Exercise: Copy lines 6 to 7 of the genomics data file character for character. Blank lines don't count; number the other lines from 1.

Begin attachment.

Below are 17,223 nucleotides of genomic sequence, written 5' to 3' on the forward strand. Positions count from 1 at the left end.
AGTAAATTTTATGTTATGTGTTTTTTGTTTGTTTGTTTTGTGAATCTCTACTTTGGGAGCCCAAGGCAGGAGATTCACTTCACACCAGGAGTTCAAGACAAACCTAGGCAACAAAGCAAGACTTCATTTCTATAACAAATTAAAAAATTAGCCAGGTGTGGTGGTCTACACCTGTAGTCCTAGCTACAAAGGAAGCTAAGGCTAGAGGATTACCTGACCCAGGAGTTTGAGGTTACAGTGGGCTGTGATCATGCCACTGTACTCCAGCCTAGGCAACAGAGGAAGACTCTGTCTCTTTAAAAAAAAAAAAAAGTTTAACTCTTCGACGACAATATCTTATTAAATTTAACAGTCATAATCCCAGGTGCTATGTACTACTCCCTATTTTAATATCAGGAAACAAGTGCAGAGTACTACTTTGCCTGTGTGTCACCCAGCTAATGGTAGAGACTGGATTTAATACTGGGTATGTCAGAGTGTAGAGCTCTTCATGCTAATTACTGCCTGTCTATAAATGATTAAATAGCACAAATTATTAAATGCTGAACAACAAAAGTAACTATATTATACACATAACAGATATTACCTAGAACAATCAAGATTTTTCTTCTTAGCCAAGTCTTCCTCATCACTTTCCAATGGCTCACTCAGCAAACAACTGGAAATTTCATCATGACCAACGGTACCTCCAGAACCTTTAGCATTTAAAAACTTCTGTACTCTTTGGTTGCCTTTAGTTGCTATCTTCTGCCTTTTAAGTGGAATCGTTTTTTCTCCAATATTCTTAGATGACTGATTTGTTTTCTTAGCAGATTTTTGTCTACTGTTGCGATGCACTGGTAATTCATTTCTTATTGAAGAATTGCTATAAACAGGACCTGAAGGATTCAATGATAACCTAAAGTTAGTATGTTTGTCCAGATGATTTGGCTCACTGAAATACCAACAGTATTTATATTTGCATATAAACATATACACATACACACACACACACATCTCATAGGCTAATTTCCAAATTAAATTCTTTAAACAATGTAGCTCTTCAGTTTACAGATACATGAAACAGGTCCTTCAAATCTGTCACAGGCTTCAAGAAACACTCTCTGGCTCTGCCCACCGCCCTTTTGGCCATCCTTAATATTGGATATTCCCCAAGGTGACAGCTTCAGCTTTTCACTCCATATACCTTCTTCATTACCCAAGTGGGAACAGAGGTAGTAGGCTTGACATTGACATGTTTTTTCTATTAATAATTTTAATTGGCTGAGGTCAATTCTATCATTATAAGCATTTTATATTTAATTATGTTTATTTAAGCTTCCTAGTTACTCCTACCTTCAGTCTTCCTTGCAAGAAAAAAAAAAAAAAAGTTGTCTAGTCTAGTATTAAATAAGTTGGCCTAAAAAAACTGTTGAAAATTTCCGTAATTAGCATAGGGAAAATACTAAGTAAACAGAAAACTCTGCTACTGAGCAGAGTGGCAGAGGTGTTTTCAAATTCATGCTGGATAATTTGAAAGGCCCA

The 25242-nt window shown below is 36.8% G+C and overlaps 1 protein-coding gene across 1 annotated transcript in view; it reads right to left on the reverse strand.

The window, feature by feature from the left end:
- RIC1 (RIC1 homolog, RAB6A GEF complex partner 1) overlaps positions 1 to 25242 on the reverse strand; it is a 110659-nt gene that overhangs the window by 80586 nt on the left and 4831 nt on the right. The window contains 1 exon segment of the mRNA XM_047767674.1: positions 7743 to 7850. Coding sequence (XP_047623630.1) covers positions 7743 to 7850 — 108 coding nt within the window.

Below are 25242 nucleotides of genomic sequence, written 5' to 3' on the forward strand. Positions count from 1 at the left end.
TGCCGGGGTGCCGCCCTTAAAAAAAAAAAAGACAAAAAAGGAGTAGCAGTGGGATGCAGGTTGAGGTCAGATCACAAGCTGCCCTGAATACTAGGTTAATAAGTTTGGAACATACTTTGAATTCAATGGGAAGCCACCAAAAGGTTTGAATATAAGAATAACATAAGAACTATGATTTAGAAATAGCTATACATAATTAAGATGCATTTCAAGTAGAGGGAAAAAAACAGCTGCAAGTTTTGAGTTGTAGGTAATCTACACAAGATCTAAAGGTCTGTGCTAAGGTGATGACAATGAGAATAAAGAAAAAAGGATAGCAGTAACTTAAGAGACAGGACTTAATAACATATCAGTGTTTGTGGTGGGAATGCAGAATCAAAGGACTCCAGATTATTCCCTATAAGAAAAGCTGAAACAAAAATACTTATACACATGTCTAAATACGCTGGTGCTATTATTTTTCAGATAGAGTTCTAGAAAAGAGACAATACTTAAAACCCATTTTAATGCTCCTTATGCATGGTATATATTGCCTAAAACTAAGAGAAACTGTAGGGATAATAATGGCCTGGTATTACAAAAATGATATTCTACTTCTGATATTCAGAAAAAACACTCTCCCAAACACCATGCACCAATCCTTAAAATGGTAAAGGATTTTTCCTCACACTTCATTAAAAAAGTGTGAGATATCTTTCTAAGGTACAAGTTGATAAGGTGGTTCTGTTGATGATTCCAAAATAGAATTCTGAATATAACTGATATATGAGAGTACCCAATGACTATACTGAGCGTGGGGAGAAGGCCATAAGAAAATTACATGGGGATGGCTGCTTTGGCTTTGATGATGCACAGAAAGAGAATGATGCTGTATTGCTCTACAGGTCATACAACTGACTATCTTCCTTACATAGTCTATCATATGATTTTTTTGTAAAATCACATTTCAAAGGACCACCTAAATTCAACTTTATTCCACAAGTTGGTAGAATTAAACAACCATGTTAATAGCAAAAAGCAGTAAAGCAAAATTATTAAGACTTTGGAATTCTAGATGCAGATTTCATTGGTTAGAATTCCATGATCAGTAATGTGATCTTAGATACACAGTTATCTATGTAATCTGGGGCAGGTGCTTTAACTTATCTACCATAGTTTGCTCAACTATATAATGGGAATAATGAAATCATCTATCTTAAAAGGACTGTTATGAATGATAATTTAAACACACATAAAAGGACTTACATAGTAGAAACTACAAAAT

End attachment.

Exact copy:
Below are 25242 nucleotides of genomic sequence, written 5' to 3' on the forward strand. Positions count from 1 at the left end.
TGCCGGGGTGCCGCCCTTAAAAAAAAAAAAGACAAAAAAGGAGTAGCAGTGGGATGCAGGTTGAGGTCAGATCACAAGCTGCCCTGAATACTAGGTTAATAAGTTTGGAACATACTTTGAATTCAATGGGAAGCCACCAAAAGGTTTGAATATAAGAATAACATAAGAACTATGATTTAGAAATAGCTATACATAATTAAGATGCATTTCAAGTAGAGGGAAAAAAACAGCTGCAAGTTTTGAGTTGTAGGTAATCTACACAAGATCTAAAGGTCTGTGCTAAGGTGATGACAATGAGAATAAAGAAAAAAGGATAGCAGTAACTTAAGAGACAGGACTTAATAACATATCAGTGTTTGTGGTGGGAATGCAGAATCAAAGGACTCCAGATTATTCCCTATAAGAAAAGCTGAAACAAAAATACTTATACACATGTCTAAATACGCTGGTGCTATTATTTTTCAGATAGAGTTCTAGAAAAGAGACAATACTTAAAACCCATTTTAATGCTCCTTATGCATGGTATATATTGCCTAAAACTAAGAGAAACTGTAGGGATAATAATGGCCTGGTATTACAAAAATGATATTCTACTTCTGATATTCAGAAAAAACACTCTCCCAAACACCATGCACCAATCCTTAAAATGGTAAAGGATTTTTCCTCACACTTCATTAAAAAAGTGTGAGATATCTTTCTAAGGTACAAGTTGATAAGGTGGTTCTGTTGATGATTCCAAAATAGAATTCTGAATATAACTGATATATGAGAGTACCCAATGACTATACTGAGCGTGGGGAGAAGGCCATAAGAAAATTACATGGGGATGGCTGCTTTGGCTTTGATGATGCACAGAAAGAGAATGATGCTGTATTGCTCTACAGGTCATACAACTGACTATCTTCCTTACATAGTCTATCATATGATTTTTTTGTAAAATCACATTTCAAAGGACCACCTAAATTCAACTTTATTCCACAAGTTGGTAGAATTAAACAACCATGTTAATAGCAAAAAGCAGTAAAGCAAAATTATTAAGACTTTGGAATTCTAGATGCAGATTTCATTGGTTAGAATTCCATGATCAGTAATGTGATCTTAGATACACAGTTATCTATGTAATCTGGGGCAGGTGCTTTAACTTATCTACCATAGTTTGCTCAACTATATAATGGGAATAATGAAATCATCTATCTTAAAAGGACTGTTATGAATGATAATTTAAACACACATAAAAGGACTTACATAGTAGAAACTACAAAAT